Nausicaä Remembered

Based on a one-off tweet from Roger Ebert the other day – one which led to his blog on the Chicago Sun-Times site – I completely jumped down the early adolescent memory rabbit hole.

You owe it to yourself to watch the video and read the essay re-printed there so I won’t steal it’s thunder.

For the uninitiated, Nausicaä of the Valley of the Wind was Hayao Miyazaki’s first feature film and if you haven’t experienced it (or his other works), you’re missing out. As Mr. Ebert says in his tweet, “Some people haven’t seen a Miyazaki film. They should start here.”

Several of Miyazaki’s films are on Google Video and here’s an embed of Nausicaä to make it easier for you:

I first saw a snippet of the movie at a comic convention where it was playing from a tattered VHS along side a similar quality copy of the Dolph Lundgren Punisher movie. One of the two left a lasting impression on me.

Later during that same timeframe (middle school is, thankfully, a blur) I caught the bastardized international version on HBO. I was struck by the glider Nausicaä flew and the goliath “Ohm” creatures.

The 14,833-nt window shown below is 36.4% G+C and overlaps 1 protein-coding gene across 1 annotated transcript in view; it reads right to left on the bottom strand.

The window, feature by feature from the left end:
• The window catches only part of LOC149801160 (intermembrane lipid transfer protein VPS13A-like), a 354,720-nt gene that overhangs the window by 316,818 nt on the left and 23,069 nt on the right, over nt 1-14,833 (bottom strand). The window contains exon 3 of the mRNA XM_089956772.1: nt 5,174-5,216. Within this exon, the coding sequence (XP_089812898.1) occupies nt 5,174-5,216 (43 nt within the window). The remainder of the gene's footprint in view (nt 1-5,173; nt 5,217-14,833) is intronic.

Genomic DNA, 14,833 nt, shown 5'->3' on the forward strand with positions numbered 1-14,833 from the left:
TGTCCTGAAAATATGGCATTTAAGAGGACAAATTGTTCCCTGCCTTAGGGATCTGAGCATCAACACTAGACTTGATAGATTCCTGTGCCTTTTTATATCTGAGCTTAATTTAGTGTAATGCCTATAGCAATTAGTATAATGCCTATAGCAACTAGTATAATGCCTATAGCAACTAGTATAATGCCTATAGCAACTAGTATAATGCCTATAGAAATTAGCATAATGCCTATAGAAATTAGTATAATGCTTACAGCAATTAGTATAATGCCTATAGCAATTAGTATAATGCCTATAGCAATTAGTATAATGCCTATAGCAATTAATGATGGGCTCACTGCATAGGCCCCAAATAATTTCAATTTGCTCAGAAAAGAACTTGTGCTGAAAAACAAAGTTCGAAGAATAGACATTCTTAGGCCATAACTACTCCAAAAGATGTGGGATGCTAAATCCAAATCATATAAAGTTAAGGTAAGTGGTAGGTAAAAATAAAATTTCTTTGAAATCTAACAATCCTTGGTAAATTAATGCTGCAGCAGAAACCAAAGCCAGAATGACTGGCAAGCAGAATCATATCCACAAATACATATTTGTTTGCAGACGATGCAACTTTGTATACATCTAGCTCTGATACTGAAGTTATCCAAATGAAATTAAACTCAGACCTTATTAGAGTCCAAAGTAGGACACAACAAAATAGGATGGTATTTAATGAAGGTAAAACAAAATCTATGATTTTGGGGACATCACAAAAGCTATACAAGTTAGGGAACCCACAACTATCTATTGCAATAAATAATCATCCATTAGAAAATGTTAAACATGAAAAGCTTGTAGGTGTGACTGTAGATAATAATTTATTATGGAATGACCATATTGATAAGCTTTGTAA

Watching it again as an adult – with the new voice talent for its re-release – I realize how brilliant and beautiful the story is. Miyazaki isn’t just an amazing animator or brilliant inventor of worlds, he tells very deep, emotional stories too, ones that transcend his chosen medium.

I’ve been going on ad nauseam about the movie to Jenn the past couple of days and I would really like Raelyn to watch it if we can track down a copy somewhere. I’d rather see it together on a bigger screen instead of a laptop, but I’ll take what I can get.

We’ve already watched Spirited Away together and, though she didn’t quite get what it was about, the fact that it was something the two of us shared together as father and daughter was really special. Plus, I like the fact that Miyazaki’s heroes tend to be heroines and that they show much more than just the courage and bravery of standard male heroic characters.

I want Raelyn to learn those lessons but also appreciate cartoons as an art form and not just a distraction (though we both enjoy Phineas & Ferb and Spongebob Squarepants, much to the consternation of her mother).

Seeing the movie reminded me of the wonder of animation and the power of childhood memories. Spirited Away hits more of the notes of the movement of child to adulthood, but something about Nausicaä really sticks with me. Maybe it’s the earnestness and conviction of the titular character. Maybe it’s just a damn fine film.

Either way, enjoy!

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